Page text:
An elderly woman and two young men – one working as a banker and the other a graduate in Mumbai – fell for cyber fraud and were collectively tricked out of Rs 22.13 lakh after clicking on alleged recruitment links on Facebook, Instagram, and WhatsApp, respectively.
One of the victims, a 28-year-old business postgraduate student who is currently unemployed and his father’s pension is the only source of income, told police that around 10.30 a.m. on October 31 he received a message WhatsApp. from an unknown number.
The message read: “Time is a bird always in flight. Your offer has been sent, please click… to verify. The complainant replied to the message asking for more details.
The scammer responded to the complainant’s message by saying, “Hi, nice to meet you, we are recruiting for online stores around the world. Are you here to learn how to make easy money online? Our platform is primarily intended to help Amazon merchants verify product sales and earn part-time commissions.
The plaintiff was asked to send Rs 100 and some time later received Rs 228. He then sent another Rs 500 through the UPI transaction and some time later received Rs 959. He then received a message from the fraudster stating that it had been registered with their company and another message. which read: “Dear friends, you add the telegram of our professional tutor, the tutor will guide you all the way to complete the task and earn a generous commission. Telegram address…”
The complainant then created a Telegram account and received a message: “Hello! This is mall task center, please provide member name of your mall account” Complainant fell into the trap and ended up investing Rs 4.38 lakh in 10 trades thinking he would receive a heavy commission.
He finally realized he was cheated and approached Bandra Police Station and registered an FIR on 1 November.
In another case, a 28-year-old deputy bank manager in Mumbai fell prey to cyber fraud and lost Rs 2.53 lakh. An FIR was registered by the Navghar police station on 1 November. On October 23, the complainant saw an advertisement on his Instagram account. The advertisement read: “Hello, we are… an investment company in partnership with Amazon. Urgent recruitment of part-time/full-time employees, with daily salary around Rs 1,000-8,000.
The complainant clicked on the link and received a WhatsApp message on his phone. The message asked the complainant to open a “business account” after clicking on the link provided. After the bank manager created a business account, he received another message asking him to join a Telegram account to receive tasks.
After creating the Telegram account, he received another message that said: “You are welcome, I will now attract you to our task launcher group, the task launcher group will randomly update the lucky tasks, and lucky tasks will get higher rewards.”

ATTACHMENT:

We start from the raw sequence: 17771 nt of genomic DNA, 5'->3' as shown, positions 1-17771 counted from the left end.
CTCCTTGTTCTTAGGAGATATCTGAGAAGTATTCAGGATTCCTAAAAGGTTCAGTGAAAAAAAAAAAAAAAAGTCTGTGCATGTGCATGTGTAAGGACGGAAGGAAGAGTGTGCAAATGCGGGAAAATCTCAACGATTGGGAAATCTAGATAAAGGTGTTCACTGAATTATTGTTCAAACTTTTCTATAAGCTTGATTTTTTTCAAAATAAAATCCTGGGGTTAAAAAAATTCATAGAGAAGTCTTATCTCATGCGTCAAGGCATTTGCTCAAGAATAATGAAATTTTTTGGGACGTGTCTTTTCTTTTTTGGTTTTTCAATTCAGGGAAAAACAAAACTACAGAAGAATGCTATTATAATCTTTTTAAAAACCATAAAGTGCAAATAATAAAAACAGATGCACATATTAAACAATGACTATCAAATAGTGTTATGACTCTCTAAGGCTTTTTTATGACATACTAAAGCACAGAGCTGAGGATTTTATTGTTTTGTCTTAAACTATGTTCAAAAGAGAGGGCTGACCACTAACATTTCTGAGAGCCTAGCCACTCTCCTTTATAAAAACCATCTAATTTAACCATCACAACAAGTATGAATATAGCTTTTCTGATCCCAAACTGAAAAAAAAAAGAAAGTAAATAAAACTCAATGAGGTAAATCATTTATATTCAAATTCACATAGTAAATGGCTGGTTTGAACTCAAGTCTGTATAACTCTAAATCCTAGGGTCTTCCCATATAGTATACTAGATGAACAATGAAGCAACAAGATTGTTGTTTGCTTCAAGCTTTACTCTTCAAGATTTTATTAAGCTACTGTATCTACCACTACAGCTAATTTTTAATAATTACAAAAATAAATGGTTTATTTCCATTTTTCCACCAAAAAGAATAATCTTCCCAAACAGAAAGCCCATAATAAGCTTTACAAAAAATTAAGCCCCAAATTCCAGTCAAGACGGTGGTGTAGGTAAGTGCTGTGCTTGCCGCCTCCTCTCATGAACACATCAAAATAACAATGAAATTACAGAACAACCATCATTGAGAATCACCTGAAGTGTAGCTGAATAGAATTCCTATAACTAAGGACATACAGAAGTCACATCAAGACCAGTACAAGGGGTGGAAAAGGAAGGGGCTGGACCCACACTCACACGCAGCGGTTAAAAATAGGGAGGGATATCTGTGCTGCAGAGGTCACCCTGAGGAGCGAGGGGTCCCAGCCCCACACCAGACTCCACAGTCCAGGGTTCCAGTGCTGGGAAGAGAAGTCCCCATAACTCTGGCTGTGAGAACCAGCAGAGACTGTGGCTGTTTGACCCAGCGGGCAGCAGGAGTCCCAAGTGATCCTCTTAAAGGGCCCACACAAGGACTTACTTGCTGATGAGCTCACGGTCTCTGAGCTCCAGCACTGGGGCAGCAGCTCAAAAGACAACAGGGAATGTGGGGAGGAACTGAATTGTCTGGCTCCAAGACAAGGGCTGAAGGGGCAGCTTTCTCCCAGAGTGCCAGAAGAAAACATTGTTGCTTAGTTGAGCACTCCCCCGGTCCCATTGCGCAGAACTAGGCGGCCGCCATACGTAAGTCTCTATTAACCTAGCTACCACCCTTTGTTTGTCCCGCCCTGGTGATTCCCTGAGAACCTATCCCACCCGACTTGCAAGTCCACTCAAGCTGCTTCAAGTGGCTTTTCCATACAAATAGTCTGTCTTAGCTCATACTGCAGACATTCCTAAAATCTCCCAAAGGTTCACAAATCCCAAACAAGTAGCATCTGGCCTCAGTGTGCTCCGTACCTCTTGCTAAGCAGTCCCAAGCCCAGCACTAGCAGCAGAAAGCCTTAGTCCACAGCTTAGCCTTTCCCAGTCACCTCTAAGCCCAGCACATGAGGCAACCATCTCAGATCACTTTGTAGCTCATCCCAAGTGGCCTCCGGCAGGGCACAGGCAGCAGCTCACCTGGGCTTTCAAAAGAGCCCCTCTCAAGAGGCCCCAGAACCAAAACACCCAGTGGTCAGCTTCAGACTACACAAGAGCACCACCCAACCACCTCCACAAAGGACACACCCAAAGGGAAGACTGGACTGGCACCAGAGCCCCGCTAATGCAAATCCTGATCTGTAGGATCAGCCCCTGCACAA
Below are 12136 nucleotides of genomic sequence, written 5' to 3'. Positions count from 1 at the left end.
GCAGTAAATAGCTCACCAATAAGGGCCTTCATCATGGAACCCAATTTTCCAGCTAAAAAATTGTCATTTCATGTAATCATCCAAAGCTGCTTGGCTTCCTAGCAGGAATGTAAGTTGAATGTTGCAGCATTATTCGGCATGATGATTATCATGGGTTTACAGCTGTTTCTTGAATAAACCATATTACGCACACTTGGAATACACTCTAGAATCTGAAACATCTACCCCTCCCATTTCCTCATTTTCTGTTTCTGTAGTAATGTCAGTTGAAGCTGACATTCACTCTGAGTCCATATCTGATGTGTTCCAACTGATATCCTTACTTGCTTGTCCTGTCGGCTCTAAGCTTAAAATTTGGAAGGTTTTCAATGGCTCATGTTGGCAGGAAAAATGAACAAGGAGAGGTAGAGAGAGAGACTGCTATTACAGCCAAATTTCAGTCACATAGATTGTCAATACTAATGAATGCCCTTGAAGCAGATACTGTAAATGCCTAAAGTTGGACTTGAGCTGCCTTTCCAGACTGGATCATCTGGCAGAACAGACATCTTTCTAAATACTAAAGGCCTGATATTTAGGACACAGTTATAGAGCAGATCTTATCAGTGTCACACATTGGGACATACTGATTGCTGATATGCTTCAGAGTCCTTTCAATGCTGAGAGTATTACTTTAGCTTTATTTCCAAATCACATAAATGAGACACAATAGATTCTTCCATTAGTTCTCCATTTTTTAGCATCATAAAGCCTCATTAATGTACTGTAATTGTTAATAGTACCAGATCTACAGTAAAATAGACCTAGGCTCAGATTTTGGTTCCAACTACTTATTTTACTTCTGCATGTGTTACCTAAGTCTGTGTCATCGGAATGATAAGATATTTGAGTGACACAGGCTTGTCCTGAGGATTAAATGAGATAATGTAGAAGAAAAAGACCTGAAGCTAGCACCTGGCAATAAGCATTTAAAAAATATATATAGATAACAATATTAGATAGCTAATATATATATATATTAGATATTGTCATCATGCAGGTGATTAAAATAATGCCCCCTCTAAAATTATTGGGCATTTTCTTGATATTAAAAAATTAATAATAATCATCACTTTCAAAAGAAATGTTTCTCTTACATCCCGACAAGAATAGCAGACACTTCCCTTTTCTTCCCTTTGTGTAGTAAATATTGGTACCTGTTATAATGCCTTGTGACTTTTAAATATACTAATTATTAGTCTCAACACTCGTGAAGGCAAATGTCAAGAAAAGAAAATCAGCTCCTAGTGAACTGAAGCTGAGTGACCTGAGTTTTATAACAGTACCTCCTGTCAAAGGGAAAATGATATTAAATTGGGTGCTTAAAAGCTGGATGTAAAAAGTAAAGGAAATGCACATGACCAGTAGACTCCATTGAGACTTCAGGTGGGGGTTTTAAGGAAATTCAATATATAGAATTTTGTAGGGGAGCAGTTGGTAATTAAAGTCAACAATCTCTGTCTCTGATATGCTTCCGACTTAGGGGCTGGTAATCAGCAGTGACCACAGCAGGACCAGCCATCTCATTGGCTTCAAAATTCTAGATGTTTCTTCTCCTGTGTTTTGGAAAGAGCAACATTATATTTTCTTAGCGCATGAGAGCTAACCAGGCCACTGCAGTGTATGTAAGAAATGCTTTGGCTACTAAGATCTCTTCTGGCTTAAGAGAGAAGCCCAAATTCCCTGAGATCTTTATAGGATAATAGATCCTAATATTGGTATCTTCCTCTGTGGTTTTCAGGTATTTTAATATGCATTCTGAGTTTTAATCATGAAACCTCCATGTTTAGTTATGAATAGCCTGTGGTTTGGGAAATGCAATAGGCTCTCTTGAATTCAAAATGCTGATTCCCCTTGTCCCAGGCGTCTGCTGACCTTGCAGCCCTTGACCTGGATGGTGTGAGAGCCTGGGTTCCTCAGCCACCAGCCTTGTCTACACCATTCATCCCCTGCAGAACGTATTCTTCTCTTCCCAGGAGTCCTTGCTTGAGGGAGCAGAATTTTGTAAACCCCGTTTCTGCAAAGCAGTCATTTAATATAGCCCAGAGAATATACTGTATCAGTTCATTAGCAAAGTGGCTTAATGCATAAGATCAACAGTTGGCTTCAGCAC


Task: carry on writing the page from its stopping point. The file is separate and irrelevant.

After paying a certain amount and completing the first task, the complainant received another message that read, “Now please choose to complete your second task based on the actual situation. The personnel department will approve your job application and immediately reimburse your earnings for the day. A regular employee will get more than 3888 rupees of commission sent to your account every day and you can repeat the same task.
In a somewhat similar case, a 57-year-old woman from Maharashtra lost Rs 15.22 lakh after clicking on a “work from home” advertisement link on Facebook. An FIR was filed at Dombivali Police Station in Thane District on October 31 and the woman told police she had been asked to buy products from Amazon and promised a 40% commission on her investment .
The complainant told police she was browsing her Facebook account on September 18 when she came across the “work from home” ad.
When she clicked on the link, she was redirected to a woman’s WhatsApp number. The woman identified herself as Maria De Leon and gave the complainant another number saying it was her eldest’s phone number. When the complainant contacted the second mobile number, someone identified themselves as Tain Lojoro and offered her a part-time job.
As part of her job, she had to buy Amazon products for which she was promised a 40% commission, the complainant told police. The woman ended up spending Rs 15.22 lakh in the month of September. Later, the scammers asked her to pay Rs 3 lakh which she refused. The complainant initially tried to contact the fraudsters for a few days hoping that they would return the money to him, but he eventually approached the police.